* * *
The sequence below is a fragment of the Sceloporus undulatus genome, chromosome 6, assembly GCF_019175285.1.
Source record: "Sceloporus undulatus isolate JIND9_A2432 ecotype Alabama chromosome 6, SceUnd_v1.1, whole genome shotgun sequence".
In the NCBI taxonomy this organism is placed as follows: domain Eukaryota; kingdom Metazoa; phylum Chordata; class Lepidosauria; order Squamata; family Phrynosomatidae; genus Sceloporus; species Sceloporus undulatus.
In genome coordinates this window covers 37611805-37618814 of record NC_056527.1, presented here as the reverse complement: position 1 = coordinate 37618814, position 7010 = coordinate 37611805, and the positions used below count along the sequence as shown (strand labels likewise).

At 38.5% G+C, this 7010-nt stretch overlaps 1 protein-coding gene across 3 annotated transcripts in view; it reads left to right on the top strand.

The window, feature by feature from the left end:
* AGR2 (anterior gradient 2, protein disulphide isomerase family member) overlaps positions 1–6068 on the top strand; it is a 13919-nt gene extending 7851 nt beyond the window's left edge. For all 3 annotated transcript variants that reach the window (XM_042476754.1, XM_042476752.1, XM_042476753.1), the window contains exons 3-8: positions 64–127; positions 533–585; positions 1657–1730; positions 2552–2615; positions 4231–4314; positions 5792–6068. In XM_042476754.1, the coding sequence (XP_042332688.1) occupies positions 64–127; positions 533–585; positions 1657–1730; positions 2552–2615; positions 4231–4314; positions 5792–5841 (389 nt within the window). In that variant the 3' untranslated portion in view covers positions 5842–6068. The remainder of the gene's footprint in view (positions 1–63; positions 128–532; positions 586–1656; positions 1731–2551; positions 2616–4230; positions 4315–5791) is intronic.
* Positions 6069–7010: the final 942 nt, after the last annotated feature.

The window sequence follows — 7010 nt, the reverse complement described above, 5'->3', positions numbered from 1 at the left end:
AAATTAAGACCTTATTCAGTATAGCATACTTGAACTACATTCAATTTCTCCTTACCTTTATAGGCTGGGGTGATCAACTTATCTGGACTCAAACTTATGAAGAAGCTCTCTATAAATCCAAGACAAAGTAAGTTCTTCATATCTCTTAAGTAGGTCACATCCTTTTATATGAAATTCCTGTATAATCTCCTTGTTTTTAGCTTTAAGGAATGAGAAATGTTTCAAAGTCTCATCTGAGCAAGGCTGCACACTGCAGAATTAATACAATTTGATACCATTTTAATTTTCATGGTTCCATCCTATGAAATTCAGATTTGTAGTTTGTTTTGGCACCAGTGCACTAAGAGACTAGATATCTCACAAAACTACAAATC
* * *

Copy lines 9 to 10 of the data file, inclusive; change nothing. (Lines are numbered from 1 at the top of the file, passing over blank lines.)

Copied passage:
The window sequence follows — 7010 nt, the reverse complement described above, 5'->3', positions numbered from 1 at the left end:
AAATTAAGACCTTATTCAGTATAGCATACTTGAACTACATTCAATTTCTCCTTACCTTTATAGGCTGGGGTGATCAACTTATCTGGACTCAAACTTATGAAGAAGCTCTCTATAAATCCAAGACAAAGTAAGTTCTTCATATCTCTTAAGTAGGTCACATCCTTTTATATGAAATTCCTGTATAATCTCCTTGTTTTTAGCTTTAAGGAATGAGAAATGTTTCAAAGTCTCATCTGAGCAAGGCTGCACACTGCAGAATTAATACAATTTGATACCATTTTAATTTTCATGGTTCCATCCTATGAAATTCAGATTTGTAGTTTGTTTTGGCACCAGTGCACTAAGAGACTAGATATCTCACAAAACTACAAATC